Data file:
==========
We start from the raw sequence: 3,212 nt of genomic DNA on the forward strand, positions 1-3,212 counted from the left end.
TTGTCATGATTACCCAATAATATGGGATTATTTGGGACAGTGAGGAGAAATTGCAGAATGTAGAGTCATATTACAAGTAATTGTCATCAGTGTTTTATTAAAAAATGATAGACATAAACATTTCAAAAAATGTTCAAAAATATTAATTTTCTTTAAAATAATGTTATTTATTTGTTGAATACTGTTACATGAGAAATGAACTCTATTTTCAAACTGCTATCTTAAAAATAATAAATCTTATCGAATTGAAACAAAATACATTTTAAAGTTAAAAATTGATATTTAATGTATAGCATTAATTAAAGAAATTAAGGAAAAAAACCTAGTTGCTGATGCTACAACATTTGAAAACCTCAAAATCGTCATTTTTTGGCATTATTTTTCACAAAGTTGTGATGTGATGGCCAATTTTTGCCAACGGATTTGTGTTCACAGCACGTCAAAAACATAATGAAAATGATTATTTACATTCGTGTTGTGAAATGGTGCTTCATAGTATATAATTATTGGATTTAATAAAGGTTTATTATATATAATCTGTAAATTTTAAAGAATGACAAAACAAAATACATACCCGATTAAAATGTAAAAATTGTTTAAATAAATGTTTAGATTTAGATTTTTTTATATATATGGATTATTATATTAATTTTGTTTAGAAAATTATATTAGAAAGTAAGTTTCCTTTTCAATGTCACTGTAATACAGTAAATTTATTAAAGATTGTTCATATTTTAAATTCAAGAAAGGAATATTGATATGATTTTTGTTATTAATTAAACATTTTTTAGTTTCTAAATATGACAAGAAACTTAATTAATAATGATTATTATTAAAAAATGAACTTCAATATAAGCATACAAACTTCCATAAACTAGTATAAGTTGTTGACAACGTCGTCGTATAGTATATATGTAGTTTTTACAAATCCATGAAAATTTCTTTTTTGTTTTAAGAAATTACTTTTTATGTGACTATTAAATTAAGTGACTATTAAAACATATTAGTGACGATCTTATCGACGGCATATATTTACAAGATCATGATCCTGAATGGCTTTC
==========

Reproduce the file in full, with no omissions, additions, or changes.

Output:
We start from the raw sequence: 3,212 nt of genomic DNA on the forward strand, positions 1-3,212 counted from the left end.
TTGTCATGATTACCCAATAATATGGGATTATTTGGGACAGTGAGGAGAAATTGCAGAATGTAGAGTCATATTACAAGTAATTGTCATCAGTGTTTTATTAAAAAATGATAGACATAAACATTTCAAAAAATGTTCAAAAATATTAATTTTCTTTAAAATAATGTTATTTATTTGTTGAATACTGTTACATGAGAAATGAACTCTATTTTCAAACTGCTATCTTAAAAATAATAAATCTTATCGAATTGAAACAAAATACATTTTAAAGTTAAAAATTGATATTTAATGTATAGCATTAATTAAAGAAATTAAGGAAAAAAACCTAGTTGCTGATGCTACAACATTTGAAAACCTCAAAATCGTCATTTTTTGGCATTATTTTTCACAAAGTTGTGATGTGATGGCCAATTTTTGCCAACGGATTTGTGTTCACAGCACGTCAAAAACATAATGAAAATGATTATTTACATTCGTGTTGTGAAATGGTGCTTCATAGTATATAATTATTGGATTTAATAAAGGTTTATTATATATAATCTGTAAATTTTAAAGAATGACAAAACAAAATACATACCCGATTAAAATGTAAAAATTGTTTAAATAAATGTTTAGATTTAGATTTTTTTATATATATGGATTATTATATTAATTTTGTTTAGAAAATTATATTAGAAAGTAAGTTTCCTTTTCAATGTCACTGTAATACAGTAAATTTATTAAAGATTGTTCATATTTTAAATTCAAGAAAGGAATATTGATATGATTTTTGTTATTAATTAAACATTTTTTAGTTTCTAAATATGACAAGAAACTTAATTAATAATGATTATTATTAAAAAATGAACTTCAATATAAGCATACAAACTTCCATAAACTAGTATAAGTTGTTGACAACGTCGTCGTATAGTATATATGTAGTTTTTACAAATCCATGAAAATTTCTTTTTTGTTTTAAGAAATTACTTTTTATGTGACTATTAAATTAAGTGACTATTAAAACATATTAGTGACGATCTTATCGACGGCATATATTTACAAGATCATGATCCTGAATGGCTTTC